Revisiting Group Attachment: Ethnic and National Identity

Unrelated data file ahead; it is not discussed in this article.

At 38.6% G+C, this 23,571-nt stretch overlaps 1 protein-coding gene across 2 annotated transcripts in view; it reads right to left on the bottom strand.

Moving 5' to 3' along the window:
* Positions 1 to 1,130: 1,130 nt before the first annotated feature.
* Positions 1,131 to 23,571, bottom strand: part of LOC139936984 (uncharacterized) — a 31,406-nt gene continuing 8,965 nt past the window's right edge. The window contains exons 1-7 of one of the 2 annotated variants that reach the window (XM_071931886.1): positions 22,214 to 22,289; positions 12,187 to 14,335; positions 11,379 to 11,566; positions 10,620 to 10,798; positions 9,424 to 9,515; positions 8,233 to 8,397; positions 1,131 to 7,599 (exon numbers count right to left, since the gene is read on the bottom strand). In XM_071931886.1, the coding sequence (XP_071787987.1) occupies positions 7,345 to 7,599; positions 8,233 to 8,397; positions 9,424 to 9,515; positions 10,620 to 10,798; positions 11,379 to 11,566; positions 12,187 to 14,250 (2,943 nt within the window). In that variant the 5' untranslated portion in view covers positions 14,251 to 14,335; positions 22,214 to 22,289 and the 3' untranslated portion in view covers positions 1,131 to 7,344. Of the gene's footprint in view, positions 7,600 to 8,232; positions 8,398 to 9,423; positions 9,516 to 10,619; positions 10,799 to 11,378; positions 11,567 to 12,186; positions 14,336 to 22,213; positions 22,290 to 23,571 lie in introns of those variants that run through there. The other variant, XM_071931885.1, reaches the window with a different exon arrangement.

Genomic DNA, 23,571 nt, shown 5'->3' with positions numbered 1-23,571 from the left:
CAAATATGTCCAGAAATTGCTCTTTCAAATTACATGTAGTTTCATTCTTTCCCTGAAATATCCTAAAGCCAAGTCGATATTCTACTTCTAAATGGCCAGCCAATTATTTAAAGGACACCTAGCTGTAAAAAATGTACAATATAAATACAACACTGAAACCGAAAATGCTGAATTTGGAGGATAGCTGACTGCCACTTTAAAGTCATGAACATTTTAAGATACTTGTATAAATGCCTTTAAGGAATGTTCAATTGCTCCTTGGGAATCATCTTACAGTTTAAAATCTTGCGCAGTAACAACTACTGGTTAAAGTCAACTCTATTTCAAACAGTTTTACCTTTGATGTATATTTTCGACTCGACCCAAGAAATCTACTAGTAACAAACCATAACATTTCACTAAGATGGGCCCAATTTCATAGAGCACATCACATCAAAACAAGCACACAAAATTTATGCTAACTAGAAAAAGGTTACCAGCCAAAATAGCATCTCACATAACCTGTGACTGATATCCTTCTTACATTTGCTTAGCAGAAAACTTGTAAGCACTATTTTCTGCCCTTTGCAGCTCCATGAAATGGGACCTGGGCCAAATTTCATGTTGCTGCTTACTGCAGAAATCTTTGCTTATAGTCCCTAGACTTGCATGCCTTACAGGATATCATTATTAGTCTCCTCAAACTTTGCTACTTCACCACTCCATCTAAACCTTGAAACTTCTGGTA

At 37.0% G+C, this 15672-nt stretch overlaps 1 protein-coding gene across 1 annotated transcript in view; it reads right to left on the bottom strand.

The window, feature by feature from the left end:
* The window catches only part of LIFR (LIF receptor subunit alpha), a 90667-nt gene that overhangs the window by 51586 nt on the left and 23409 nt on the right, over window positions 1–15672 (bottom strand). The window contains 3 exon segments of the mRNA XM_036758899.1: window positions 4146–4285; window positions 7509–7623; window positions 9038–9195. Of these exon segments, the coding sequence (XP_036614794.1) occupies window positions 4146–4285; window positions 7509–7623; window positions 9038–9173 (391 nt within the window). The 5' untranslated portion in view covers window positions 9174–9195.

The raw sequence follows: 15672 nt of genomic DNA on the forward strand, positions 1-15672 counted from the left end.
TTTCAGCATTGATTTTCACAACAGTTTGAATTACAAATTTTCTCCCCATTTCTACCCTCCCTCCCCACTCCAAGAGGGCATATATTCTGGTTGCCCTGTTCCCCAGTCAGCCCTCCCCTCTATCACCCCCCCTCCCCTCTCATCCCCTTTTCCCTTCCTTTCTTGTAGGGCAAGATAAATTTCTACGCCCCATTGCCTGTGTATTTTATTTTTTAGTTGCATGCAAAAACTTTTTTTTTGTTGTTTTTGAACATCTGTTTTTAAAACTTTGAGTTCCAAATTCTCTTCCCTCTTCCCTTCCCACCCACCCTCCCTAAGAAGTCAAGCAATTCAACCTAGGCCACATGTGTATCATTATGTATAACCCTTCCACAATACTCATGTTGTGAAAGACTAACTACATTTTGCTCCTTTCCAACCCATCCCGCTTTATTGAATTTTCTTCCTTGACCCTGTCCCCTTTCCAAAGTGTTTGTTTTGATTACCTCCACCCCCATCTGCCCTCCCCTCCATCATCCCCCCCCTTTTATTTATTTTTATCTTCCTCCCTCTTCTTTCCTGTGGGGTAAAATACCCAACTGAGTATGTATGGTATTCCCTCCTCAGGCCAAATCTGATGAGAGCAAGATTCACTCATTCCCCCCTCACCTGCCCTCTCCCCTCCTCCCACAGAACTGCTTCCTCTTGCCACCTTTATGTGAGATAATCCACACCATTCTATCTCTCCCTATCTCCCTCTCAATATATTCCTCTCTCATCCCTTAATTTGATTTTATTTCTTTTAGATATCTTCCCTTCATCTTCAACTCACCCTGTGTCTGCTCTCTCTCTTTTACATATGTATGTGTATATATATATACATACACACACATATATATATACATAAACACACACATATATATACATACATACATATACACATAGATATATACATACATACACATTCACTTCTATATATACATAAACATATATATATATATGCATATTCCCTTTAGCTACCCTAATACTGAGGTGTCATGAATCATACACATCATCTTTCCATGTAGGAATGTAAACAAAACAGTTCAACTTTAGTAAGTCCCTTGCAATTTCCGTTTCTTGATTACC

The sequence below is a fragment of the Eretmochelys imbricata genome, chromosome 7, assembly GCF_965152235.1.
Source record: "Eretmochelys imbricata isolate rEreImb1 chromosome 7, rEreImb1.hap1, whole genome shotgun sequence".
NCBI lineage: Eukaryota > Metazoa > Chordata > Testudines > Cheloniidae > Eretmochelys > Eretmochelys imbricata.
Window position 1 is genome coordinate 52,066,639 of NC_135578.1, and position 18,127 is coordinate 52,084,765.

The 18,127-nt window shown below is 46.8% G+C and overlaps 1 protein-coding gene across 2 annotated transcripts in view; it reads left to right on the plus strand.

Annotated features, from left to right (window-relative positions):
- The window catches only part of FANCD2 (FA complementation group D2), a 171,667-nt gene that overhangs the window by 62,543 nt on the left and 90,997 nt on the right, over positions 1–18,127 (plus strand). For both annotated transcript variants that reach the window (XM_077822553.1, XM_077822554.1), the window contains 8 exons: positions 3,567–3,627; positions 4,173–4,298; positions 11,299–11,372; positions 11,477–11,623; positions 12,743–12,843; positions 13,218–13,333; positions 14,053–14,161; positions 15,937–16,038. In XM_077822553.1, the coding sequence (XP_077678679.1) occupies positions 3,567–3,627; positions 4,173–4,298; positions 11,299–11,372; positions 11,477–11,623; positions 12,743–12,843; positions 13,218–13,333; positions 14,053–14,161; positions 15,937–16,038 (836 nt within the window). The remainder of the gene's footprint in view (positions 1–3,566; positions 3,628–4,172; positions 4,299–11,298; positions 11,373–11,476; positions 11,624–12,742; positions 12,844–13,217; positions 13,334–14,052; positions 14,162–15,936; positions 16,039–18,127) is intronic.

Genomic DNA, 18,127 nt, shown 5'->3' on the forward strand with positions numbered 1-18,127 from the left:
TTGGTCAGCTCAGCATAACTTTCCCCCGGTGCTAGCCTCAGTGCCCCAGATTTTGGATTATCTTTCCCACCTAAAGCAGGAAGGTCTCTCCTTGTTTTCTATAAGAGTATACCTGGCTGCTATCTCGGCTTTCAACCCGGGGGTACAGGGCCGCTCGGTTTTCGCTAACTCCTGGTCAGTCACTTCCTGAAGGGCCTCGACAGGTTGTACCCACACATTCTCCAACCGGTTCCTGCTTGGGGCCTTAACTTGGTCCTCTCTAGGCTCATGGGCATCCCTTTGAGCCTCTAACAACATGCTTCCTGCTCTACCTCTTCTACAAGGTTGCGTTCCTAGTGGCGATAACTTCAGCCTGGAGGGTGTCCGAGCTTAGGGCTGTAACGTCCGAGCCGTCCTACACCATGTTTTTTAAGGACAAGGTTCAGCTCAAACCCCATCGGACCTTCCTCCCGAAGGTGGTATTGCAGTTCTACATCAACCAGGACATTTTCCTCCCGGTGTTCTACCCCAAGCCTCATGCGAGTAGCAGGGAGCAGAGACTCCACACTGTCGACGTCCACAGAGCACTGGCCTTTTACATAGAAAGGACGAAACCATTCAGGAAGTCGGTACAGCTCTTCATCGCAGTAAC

The study of ethnic and national identity, owing to the complex interaction between individuals, groups, and systems, has not remained confined to traditional disciplinary boundaries. In particular, a branch of social-psychological research has provided insight into the most fundamental aspect of this phenomenon, subjective bonds between individuals and groups. Here, data derived from a Q-methodological study of Basque national identity are used to show that claims advanced within the existing literature appear to be restricted in their ability to explain subjective attachment to the nation; that is, they cannot adequately account for the types of bonds that emerged from the Basque case study. Primarily through Q methodology, an alternative explanation and method for uncovering the ties between individuals and groups is offered. In the place of previously vague and restrictive a priori categories of collective attachment, Q is shown to offer a means by which to explore the subjective nature of ethnic and national identification.
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